What factors helped and what hindered Sino-Soviet relations in the period 1945-1969? Free essay! Download now
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What factors helped and what hindered Sino-Soviet relations in the period 1945-1969?
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| Words: 2700 | Submitted: 28-Aug-2005
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DescriptionThis essay examines the factors that helped and hindered Sino-Soviet Relations during The Cold War.
Sino-Soviet relations during the period 1945-1969 were often shaky, with it ups and downs experienced during the period. However, we can generally see that Sino-Soviet relations were probably at its high point in the period 1945-1950, probably because the CCP (Chinese Communist Party) was still young and could not take the risk of offending a superpower. However, from 1953 onwards, that is the year of Soviet leader, Stalin, passed away, the differences between China and the Soviet Union became very obvious. Sino-Soviet split became evident and Sino-Soviet relations were deteriorating.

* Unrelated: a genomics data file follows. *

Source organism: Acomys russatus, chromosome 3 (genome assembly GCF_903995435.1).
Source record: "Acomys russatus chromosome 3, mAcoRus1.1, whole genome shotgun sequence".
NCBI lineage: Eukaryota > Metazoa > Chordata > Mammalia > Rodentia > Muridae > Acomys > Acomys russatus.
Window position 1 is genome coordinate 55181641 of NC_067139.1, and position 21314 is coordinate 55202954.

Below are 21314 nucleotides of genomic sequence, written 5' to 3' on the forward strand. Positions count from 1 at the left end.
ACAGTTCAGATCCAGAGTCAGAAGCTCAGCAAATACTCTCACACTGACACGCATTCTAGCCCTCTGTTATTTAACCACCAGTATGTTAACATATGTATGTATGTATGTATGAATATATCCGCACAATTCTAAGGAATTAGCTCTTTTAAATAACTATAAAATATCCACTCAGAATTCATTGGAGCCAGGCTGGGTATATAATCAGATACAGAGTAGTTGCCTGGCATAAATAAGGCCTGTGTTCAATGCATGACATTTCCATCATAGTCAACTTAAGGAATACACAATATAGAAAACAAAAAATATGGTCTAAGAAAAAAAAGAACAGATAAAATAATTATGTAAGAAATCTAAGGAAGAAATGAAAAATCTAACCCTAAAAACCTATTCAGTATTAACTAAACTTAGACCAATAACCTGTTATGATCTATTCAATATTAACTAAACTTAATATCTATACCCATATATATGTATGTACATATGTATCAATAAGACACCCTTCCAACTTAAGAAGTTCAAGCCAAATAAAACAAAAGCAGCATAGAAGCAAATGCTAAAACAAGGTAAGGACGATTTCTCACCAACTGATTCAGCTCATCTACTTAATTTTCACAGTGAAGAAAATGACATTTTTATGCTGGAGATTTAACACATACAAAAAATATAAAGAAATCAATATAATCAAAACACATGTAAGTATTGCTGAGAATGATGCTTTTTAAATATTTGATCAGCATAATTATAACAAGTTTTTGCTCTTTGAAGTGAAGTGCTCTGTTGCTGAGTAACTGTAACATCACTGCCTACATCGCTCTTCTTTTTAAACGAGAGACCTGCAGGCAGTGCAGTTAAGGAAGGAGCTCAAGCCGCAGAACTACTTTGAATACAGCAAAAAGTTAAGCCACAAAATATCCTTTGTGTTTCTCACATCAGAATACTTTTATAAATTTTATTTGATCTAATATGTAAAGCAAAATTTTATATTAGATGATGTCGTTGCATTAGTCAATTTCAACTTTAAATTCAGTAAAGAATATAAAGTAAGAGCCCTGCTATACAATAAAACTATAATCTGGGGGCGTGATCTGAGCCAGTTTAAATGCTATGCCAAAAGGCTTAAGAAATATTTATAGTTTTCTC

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However, there were also many factors that caused the China and the USSR to have a growing conflict and the Sino-Soviet split. Firstly, after the death of Stalin, Mao had a tense relation with Nikita Khrushchev. Though Sino-Soviet relations had underlying tensions, Mao and Stalin managed to keep up a façade of Communist fraternity. Stalin’s death in March 1953 would change things as Sino-Soviet differences became increasingly evident for all to see. Mao, despite his resentment towards Stalin, respected the Soviet strongman. After Stalin passed from the scene, Mao expected that the other communists would come to respect and view him as the new leader of the Communist bloc. However, he would be caught in a battle for the leadership mantle with the new Soviet leaders. Nikita Khrushchev emerged as the new Soviet leader and by 1960, he and Mao were openly denouncing each other. Though Khrushchev made several trips to Beijing to establish ties, the Chinese never accorded him the respect he thought he deserved. Instead, Khrushchev found Mao ever ready to criticise him when there were opportunities. The key year to understanding the deteriorating Sino-Soviet relations was 1956. At the 20th Party Congress, Khrushchev made a “secret speech” where he denounced Stalin and also stated that parliamentary communism and peaceful co-existence with the United States was a possibility. Mao was furious because the Soviets had made a drastic shift to communist orthodoxy without consulting him first. The Chinese clung on to the idea that only violent revolution could bring power and did not believe that peaceful co-existence with the USA was possible. Also, Mao believed that Khrushchev’s denunciation of Stalin for his crimes and his cult of personality was an implicit denunciation of Mao himself, who also had the same type of personality cult. Though the split was not immediately evident, the events that followed the secret speech reflected growing Sino-Soviet unease. In Poland and Hungary, moves to assert greater independence from Soviet control in Poland and Hungary, which was put down by the Soviets. The Chinese opposed projected Soviet intervention in Poland, criticized Khrushchev for his early indecisiveness for the Hungary Crisis. Eventually though, they had to support the Soviet-led Warsaw Pact invasion of Budapest. The Soviets, on their part, resented having to use Chinese aid to bolster their position in Eastern Europe, a Soviet preserve.
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